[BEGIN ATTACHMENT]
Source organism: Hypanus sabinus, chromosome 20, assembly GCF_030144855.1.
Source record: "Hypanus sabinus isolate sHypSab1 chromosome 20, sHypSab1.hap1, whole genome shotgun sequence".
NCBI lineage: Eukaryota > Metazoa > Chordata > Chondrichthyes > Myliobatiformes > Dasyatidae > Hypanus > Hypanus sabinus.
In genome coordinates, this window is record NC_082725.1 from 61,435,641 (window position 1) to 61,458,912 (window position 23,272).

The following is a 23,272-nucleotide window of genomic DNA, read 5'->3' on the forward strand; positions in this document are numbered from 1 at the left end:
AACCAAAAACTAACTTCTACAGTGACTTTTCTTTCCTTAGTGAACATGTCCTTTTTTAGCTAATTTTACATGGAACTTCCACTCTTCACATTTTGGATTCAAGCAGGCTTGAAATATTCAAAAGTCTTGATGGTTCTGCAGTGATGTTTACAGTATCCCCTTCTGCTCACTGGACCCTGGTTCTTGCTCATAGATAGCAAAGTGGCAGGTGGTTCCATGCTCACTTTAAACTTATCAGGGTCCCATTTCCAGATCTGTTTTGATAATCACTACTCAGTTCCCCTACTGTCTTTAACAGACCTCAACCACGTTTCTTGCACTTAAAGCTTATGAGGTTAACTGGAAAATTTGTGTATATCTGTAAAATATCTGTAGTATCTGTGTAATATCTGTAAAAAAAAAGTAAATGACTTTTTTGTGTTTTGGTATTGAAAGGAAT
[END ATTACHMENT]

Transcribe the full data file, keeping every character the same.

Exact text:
Source organism: Hypanus sabinus, chromosome 20, assembly GCF_030144855.1.
Source record: "Hypanus sabinus isolate sHypSab1 chromosome 20, sHypSab1.hap1, whole genome shotgun sequence".
NCBI lineage: Eukaryota > Metazoa > Chordata > Chondrichthyes > Myliobatiformes > Dasyatidae > Hypanus > Hypanus sabinus.
In genome coordinates, this window is record NC_082725.1 from 61,435,641 (window position 1) to 61,458,912 (window position 23,272).

The following is a 23,272-nucleotide window of genomic DNA, read 5'->3' on the forward strand; positions in this document are numbered from 1 at the left end:
AACCAAAAACTAACTTCTACAGTGACTTTTCTTTCCTTAGTGAACATGTCCTTTTTTAGCTAATTTTACATGGAACTTCCACTCTTCACATTTTGGATTCAAGCAGGCTTGAAATATTCAAAAGTCTTGATGGTTCTGCAGTGATGTTTACAGTATCCCCTTCTGCTCACTGGACCCTGGTTCTTGCTCATAGATAGCAAAGTGGCAGGTGGTTCCATGCTCACTTTAAACTTATCAGGGTCCCATTTCCAGATCTGTTTTGATAATCACTACTCAGTTCCCCTACTGTCTTTAACAGACCTCAACCACGTTTCTTGCACTTAAAGCTTATGAGGTTAACTGGAAAATTTGTGTATATCTGTAAAATATCTGTAGTATCTGTGTAATATCTGTAAAAAAAAAGTAAATGACTTTTTTGTGTTTTGGTATTGAAAGGAAT